Nov 05, 2017
In 1970, when Click2Mail’s founder and CEO, Lee Garvey, was 18 years old and fresh out of high school, he started his postal career as a letter carrier. As Mr. Garvey will tell you himself, he soon came to embrace the concept of postal mail as a universal communications system. In other words, he became a mail nerd.
Two years later Mr. Garvey, an avid futurologist, sensed a foreshadowing for the postal industry and wrote up an employee suggestion form for the higher-powers at the United States Postal Service with the subject line:
In his 1972 suggestion, Mr. Garvey described the inevitable impact digital technology would eventually have on postal organizations worldwide. He wrote, “…[In the future] the bulk of business communications and advertising will use an electronic communications system as widespread as telephone service.” Unknowingly foretelling the Internet revolution, he concluded, “The U.S. Postal Service should not and must not be left behind.”
For the next 25 years, Mr. Garvey served in many other capacities at the USPS, from retail services and acting postmaster to serving on an elite innovation team tasked with discovering and exploring digital opportunities for the Postal Service.
In 1998, he and a team of developers beta-launched a USPS service called NetPost, an electronic system that used the Internet to receive digital documents from small businesses and deliver them as physical mail within 48 hours. NetPost launched nationally in the year 2000 as a key component of the Post Office Online on USPS.com.
In early 2000, Mr. Garvey left the USPS for Silicon Valley and worked to promote a similar mailing system for a VC-backed startup, E-Letter. Within months the Internet bubble burst, and he was let go and the startup failed.
At this point, Mr. Garvey was presented with a fork in the road: rejoin the USPS or strike out as an entrepreneur.
Around the same time, the USPS started winding down its tangential digital and ecommerce initiatives. Jack Potter, a career USPS employee was appointed as Postmaster General and given the mandate to refocus the organization, staying away from anything digital. Essentially: cut everything not related to pure, traditional mail delivery.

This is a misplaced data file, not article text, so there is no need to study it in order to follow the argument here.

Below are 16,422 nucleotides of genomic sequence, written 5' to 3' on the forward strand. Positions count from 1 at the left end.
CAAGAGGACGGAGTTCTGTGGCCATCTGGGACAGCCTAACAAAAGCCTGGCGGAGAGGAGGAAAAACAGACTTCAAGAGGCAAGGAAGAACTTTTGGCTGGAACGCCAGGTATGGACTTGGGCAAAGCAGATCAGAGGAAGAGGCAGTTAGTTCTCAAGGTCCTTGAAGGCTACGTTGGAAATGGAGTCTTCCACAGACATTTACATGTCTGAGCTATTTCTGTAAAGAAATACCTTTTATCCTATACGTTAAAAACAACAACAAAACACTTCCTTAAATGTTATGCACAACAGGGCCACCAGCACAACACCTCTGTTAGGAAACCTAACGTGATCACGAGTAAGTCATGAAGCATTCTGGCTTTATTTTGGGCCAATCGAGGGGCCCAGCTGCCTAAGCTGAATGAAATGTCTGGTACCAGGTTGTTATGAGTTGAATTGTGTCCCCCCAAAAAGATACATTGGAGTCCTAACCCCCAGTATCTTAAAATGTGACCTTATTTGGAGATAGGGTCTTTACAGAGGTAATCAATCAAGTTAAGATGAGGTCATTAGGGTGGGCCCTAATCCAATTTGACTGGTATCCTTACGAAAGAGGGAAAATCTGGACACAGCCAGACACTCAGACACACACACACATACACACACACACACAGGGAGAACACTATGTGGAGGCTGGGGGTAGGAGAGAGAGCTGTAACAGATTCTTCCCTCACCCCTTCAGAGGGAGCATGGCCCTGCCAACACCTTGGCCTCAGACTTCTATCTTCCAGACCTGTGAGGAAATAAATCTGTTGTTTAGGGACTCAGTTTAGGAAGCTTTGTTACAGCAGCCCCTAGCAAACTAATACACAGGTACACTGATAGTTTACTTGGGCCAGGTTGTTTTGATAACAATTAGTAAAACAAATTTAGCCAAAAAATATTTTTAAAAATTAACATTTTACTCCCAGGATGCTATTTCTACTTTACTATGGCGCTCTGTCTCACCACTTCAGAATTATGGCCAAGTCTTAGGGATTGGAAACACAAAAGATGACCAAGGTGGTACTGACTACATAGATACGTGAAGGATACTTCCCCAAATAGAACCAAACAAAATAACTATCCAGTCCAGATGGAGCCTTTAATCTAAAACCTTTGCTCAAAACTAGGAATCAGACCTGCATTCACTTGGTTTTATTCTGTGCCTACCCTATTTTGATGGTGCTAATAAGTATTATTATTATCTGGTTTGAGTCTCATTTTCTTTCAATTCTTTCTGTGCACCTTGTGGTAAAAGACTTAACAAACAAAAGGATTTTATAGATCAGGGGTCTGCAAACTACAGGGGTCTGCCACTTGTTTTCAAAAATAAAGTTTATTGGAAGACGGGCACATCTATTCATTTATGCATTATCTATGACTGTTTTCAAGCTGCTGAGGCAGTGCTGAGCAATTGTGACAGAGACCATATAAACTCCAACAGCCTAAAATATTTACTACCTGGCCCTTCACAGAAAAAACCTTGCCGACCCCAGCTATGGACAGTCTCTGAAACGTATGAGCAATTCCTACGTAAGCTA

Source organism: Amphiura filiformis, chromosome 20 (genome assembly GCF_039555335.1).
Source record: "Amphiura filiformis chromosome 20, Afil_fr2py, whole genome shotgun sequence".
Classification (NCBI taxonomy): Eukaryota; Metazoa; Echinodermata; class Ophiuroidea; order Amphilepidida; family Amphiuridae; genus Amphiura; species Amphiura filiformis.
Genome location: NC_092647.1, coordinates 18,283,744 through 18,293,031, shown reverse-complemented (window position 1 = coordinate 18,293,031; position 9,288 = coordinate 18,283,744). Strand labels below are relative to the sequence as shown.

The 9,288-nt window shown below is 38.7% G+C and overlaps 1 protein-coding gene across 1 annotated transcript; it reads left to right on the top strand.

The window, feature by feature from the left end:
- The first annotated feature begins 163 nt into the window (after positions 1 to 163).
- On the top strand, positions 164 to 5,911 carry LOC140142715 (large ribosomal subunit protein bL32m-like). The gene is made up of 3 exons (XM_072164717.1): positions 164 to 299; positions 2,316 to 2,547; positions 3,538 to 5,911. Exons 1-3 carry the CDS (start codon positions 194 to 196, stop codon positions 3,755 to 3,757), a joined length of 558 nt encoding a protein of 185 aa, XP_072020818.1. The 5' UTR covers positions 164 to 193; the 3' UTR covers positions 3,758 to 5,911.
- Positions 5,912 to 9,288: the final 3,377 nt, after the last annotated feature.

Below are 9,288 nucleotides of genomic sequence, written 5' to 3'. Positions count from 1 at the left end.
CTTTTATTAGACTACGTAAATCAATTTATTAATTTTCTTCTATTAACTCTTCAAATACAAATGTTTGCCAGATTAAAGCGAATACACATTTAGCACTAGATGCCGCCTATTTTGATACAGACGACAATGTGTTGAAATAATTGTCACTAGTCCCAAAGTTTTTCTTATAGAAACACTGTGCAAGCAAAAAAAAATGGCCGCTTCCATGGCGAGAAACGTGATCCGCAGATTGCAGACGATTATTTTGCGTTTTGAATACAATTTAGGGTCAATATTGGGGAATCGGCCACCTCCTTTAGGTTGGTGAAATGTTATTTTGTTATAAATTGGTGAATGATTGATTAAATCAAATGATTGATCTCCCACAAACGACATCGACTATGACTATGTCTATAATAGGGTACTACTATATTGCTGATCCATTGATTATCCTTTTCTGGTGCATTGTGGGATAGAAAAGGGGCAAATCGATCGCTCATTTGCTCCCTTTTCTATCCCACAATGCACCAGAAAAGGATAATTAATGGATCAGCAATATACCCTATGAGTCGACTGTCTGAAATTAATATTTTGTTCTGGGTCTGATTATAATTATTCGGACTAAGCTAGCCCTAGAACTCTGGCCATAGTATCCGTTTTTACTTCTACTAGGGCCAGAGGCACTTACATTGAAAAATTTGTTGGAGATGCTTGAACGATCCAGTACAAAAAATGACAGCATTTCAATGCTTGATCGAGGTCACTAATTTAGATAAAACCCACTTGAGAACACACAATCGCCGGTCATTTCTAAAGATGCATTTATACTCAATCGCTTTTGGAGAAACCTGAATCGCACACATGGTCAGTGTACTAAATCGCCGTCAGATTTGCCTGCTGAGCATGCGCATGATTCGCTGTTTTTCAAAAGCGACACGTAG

Despite its market success, NetPost was flagged to be discontinued in late 2003. At the eleventh hour, USPS put out a limited solicitation to the program participants capable of continuing commercial operation of NetPost services to the te ns of thousands of customers then using it.
Mr. Garvey knew he needed to act fast if he wanted to keep NetPost alive. He quickly partnered with a printing company and a technology company and in 2003 formed the beginnings of his own company — PosteDigital.
Despite the fading support of the USPS and the divided interests of his new partners, his company — still operating the service exclusively for the USPS under the name NetPost — thrived.
One of the breakthroughs was when the United States Patent and Trademark Office (USPTO) abandoned their mail-by-hand process that took a week to send a stack of mail and plugged directly into Mr. Garvey’s automated next-day fulfillment system.
Over the next three years, Mr. Garvey bought out his partners, who were more concerned about profit and technology than postal mail innovation.
Then, in 2006, his company’s sole source of customers, the USPS, terminated its branding relationships with affiliate services and required the NetPost brand association to be dropped. Mr. Garvey had two months to find a new brand name for the NetPost service. Thus, Click2Mail was born.
The 2008 Recession hit right as Click2Mail tore up its contract with its technology partner to redesign its core systems. Expenses skyrocketed. Revenue plummeted. But now the company was free to rebuild.
Fortunately, Click2Mail had built up a solid base of loyal customers, including large firms like The Hartford and Microsoft plus many thousands of small organizations like IEEE (Institute of Electrical and Electronics Engineers) chapters nationwide. Unlike other companies that targeted big clients and made 80% of their business from 20% of their clients, Mr. Garvey served small to mid-sized customers so that if one disappeared, it didn’t rock the boat.
With the addition of several key team members, Click2Mail launched Mailing Online Pro, a revamped, cloud-based software as a service (SaaS). At this point, Click2Mail’s strategy underwent a significant transformation as it emerged out of the sunken U.S. economy.
Under the new Mailing Online Pro system, the company built digital tools for creating and sending postal mail from the desktop or the cloud. Each tool used the core system’s capabilities but provided different ways to access and use them for specific purposes.
Today, customers use Click2Mail to send all types of mail in a variety of methods. These include:
The future for Click2Mail holds great promise for three reasons:
As technology advances, Click2Mail adapts its postal mail tools to leverage digital innovations.
Mr. Garvey and his team are already working on integrating the USPS’s new Informed Delivery™ into their system. Informed Delivery offers higher visibility to mailers by having interactive images of mailpieces emailed to recipients before their daily mail delivery.
Ever since the day he turned in the employee suggestion, Mr. Garvey has had a vision of using digital technology to innovate the mail industry. Through success and failure and lots of stories, he’s happy to say that today, hundreds of thousands of people use Click2Mail to send mail for as little as $0.43, including printing and postage, with just a few clicks.
No more printing, stuffing envelopes, or running to the post office. Whether it’s one postcard or thousands of letters, he and his team want to help you find more time in your day by making physical mail easy.
Thanks for reading and we hope you enjoy using Click2Mail.